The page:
Students who want to take a master thesis should have attended at least one lecture of Prof. Zell and passed it with good or at least satisfactory grades. They might also have obtained the relevant background knowledge for the thesis from other, similar lectures.
Mentor: Andreas Ziegler
Event cameras are bio-inspired sensors that differ from conventional frame cameras: Instead of capturing images at a fixed rate, they asynchronously measure per-pixel brightness changes, and output a stream of events that encode the time, location and sign of the brightness changes. Event cameras offer attractive properties compared to traditional cameras: high temporal resolution (in the order of μs), very high dynamic range (140 dB vs. 60 dB), low power consumption, and high pixel bandwidth (on the order of kHz) resulting in reduced motion blur. Hence, event cameras have a large potential for robotics and computer vision.
So far, most learning approaches applied to event data, convert a batch of events into a tensor and then use conventional CNNs as network. While such approaches achieve state-of-the-art performance, they do not make use of the asynchronous nature of the event data. Spiking Neural Networks (SNNs) on the other hand are bio-inspired networks that can process output from event-based directly. SNNs process information conveyed as temporal spikes rather than numeric values. This makes SNNs an ideal counterpart for event-based cameras.
The goal of this thesis is to investigate and evaluate how a SNN can be used together with our event-based cameras to detect and track table tennis balls. The Cognitive Systems groups has a table tennis robot system, where the developed ball tracker can be used and compared to other methods.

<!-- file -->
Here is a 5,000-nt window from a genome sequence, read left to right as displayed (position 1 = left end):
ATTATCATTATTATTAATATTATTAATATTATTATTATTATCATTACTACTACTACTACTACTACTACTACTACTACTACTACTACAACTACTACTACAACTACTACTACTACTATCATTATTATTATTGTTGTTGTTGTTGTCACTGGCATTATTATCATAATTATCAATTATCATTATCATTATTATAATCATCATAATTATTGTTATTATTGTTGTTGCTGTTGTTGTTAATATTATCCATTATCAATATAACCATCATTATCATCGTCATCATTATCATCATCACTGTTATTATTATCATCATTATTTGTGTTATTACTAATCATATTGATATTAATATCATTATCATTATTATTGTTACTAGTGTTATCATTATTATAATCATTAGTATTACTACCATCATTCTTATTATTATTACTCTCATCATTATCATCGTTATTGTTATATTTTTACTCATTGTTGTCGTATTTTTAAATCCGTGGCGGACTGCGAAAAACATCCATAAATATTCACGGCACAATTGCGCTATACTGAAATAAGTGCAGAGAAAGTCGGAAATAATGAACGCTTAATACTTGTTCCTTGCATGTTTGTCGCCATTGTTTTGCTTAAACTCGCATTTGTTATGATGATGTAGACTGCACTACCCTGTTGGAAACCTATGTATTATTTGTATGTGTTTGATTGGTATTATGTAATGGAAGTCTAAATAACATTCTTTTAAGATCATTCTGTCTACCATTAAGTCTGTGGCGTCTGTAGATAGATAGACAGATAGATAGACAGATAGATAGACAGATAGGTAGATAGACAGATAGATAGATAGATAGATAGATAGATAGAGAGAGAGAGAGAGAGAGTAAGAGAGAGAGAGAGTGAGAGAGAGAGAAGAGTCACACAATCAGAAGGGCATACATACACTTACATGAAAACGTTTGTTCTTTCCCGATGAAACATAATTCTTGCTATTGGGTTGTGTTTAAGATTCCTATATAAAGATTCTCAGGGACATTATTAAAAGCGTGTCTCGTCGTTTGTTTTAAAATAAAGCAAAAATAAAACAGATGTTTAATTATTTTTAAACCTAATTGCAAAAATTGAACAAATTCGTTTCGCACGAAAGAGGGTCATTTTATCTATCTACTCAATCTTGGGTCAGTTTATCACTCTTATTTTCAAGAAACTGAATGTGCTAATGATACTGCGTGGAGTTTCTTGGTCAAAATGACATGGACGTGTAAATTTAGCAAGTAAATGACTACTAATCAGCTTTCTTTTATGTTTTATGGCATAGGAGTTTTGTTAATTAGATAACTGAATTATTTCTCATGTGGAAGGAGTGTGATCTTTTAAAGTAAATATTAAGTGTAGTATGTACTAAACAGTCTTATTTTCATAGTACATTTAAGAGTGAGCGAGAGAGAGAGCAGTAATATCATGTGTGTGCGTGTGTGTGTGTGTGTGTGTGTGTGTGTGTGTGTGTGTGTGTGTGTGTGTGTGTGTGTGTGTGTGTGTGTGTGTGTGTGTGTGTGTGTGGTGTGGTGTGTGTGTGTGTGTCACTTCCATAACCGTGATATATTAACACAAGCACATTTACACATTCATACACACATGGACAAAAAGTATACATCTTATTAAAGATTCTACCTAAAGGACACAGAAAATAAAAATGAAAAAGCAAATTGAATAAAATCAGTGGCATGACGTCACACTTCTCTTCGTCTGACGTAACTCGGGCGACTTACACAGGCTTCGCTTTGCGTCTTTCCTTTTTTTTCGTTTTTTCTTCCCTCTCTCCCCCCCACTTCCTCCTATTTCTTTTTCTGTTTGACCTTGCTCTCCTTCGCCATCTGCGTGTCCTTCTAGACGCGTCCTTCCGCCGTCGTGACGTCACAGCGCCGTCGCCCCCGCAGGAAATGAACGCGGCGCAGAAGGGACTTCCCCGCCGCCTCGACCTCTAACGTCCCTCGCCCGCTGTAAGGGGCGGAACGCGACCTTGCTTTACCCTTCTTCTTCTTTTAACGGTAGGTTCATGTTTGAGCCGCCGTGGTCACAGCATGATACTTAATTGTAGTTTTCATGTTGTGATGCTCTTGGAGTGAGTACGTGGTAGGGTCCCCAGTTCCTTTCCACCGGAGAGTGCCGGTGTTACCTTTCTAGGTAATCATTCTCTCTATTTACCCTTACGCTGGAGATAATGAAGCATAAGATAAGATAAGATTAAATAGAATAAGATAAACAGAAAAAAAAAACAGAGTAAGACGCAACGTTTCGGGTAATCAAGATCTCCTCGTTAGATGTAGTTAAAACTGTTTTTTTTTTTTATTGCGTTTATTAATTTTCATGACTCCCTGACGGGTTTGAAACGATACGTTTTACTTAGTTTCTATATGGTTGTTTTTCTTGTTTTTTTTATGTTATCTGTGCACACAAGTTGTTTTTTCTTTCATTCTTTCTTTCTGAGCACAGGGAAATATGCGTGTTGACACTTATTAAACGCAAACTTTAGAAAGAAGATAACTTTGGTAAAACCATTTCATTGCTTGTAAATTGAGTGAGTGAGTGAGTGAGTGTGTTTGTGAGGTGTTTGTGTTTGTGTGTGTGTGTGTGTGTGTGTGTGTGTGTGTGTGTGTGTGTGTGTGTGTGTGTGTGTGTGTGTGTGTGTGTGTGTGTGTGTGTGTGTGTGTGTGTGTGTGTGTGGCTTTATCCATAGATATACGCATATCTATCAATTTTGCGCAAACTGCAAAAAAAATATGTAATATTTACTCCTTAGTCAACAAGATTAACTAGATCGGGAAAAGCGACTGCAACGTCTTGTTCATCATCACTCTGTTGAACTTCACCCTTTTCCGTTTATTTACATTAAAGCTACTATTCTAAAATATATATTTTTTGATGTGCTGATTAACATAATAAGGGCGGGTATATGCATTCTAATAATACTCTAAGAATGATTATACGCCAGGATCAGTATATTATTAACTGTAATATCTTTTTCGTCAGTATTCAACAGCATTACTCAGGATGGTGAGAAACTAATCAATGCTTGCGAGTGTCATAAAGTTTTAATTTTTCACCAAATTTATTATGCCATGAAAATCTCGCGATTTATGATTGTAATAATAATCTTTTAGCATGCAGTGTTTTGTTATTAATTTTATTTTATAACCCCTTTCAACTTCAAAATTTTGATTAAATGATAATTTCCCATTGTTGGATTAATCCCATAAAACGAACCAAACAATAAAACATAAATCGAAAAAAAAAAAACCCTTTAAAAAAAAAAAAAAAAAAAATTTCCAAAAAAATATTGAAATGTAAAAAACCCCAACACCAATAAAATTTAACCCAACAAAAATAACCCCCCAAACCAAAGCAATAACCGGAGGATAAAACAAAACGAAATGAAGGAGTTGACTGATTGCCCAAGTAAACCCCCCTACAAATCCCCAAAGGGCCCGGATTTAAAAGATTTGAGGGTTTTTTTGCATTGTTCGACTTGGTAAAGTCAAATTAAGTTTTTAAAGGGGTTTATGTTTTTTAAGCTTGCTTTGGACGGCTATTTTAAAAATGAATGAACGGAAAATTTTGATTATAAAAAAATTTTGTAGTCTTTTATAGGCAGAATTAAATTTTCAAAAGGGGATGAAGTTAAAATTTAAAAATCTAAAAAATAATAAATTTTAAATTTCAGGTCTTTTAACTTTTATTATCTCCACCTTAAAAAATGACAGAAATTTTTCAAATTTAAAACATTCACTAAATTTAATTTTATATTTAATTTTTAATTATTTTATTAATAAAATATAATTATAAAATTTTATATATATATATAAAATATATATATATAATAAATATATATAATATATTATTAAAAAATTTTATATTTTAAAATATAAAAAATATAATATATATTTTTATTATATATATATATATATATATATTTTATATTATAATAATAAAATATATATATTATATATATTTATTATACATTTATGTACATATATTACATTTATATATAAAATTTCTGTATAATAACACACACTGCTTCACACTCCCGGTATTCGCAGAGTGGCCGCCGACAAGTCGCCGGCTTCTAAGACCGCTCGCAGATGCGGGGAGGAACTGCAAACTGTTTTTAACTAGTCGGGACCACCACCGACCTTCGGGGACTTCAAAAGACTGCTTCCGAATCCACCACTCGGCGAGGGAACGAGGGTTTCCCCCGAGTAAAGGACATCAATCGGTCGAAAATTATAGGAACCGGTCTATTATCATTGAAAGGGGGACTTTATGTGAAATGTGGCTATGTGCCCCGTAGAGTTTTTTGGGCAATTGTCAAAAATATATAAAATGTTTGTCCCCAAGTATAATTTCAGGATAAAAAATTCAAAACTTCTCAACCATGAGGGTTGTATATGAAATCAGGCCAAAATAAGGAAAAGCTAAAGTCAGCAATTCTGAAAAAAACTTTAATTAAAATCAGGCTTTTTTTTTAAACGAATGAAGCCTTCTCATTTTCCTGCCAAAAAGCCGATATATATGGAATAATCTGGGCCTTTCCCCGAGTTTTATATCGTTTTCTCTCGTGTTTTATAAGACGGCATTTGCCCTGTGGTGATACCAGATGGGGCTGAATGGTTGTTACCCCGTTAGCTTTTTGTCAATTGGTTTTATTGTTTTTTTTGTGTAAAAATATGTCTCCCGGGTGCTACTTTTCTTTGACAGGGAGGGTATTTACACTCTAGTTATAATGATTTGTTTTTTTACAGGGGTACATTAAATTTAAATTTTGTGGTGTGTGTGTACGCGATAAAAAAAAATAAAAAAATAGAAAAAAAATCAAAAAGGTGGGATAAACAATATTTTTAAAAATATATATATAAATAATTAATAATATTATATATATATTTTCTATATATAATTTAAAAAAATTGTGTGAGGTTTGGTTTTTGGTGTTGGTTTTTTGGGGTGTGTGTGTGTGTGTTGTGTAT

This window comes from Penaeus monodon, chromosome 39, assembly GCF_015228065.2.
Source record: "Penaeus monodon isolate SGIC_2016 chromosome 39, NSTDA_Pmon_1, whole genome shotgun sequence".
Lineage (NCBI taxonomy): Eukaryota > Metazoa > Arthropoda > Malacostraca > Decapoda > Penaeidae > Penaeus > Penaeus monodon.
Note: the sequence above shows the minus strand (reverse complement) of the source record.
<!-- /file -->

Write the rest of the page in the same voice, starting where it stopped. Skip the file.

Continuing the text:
Requirements: Familiar with "traditional" Computer Vision, Deep Learning, Python
Mentor: Mario Laux
Description: The aim of this thesis is to review, evaluate and compare different motion planners for robot arms. Suitable metrics have to be developed. The corresponding simulations and real-world experiments have to be analyzed statistically.
Requirements: C++, calculus, statistics, ROS, DNN, MOVEit
Mentor: Daniel Weber
Description: The recognition and segmentation of objects is often solved by means of neural networks. However, for unknown objects a machine learning approach is not always appropriate. The goal of this thesis is to cluster point clouds in order to segment unknown objects. The point clouds are to be recorded with a Kinect v2 and the code should be implemented in Python or C++ and run on Linux. Different methods (edge based, region based, graph based) can be considered. The developed segmentation should be tested with different objects and environments.